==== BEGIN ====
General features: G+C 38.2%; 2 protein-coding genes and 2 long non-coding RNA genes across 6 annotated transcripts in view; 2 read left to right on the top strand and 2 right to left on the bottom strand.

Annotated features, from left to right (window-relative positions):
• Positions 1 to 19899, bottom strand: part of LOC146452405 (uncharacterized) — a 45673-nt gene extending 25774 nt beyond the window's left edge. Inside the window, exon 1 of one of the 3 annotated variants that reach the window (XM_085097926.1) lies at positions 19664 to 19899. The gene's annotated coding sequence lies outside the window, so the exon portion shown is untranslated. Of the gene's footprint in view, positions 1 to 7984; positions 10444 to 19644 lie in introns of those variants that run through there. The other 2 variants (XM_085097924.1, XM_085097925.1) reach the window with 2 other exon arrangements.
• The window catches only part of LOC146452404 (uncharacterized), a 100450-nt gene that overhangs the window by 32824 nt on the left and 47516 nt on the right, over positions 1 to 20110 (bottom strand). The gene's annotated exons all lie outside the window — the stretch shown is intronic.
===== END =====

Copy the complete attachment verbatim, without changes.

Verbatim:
General features: G+C 38.2%; 2 protein-coding genes and 2 long non-coding RNA genes across 6 annotated transcripts in view; 2 read left to right on the top strand and 2 right to left on the bottom strand.

Annotated features, from left to right (window-relative positions):
• Positions 1 to 19899, bottom strand: part of LOC146452405 (uncharacterized) — a 45673-nt gene extending 25774 nt beyond the window's left edge. Inside the window, exon 1 of one of the 3 annotated variants that reach the window (XM_085097926.1) lies at positions 19664 to 19899. The gene's annotated coding sequence lies outside the window, so the exon portion shown is untranslated. Of the gene's footprint in view, positions 1 to 7984; positions 10444 to 19644 lie in introns of those variants that run through there. The other 2 variants (XM_085097924.1, XM_085097925.1) reach the window with 2 other exon arrangements.
• The window catches only part of LOC146452404 (uncharacterized), a 100450-nt gene that overhangs the window by 32824 nt on the left and 47516 nt on the right, over positions 1 to 20110 (bottom strand). The gene's annotated exons all lie outside the window — the stretch shown is intronic.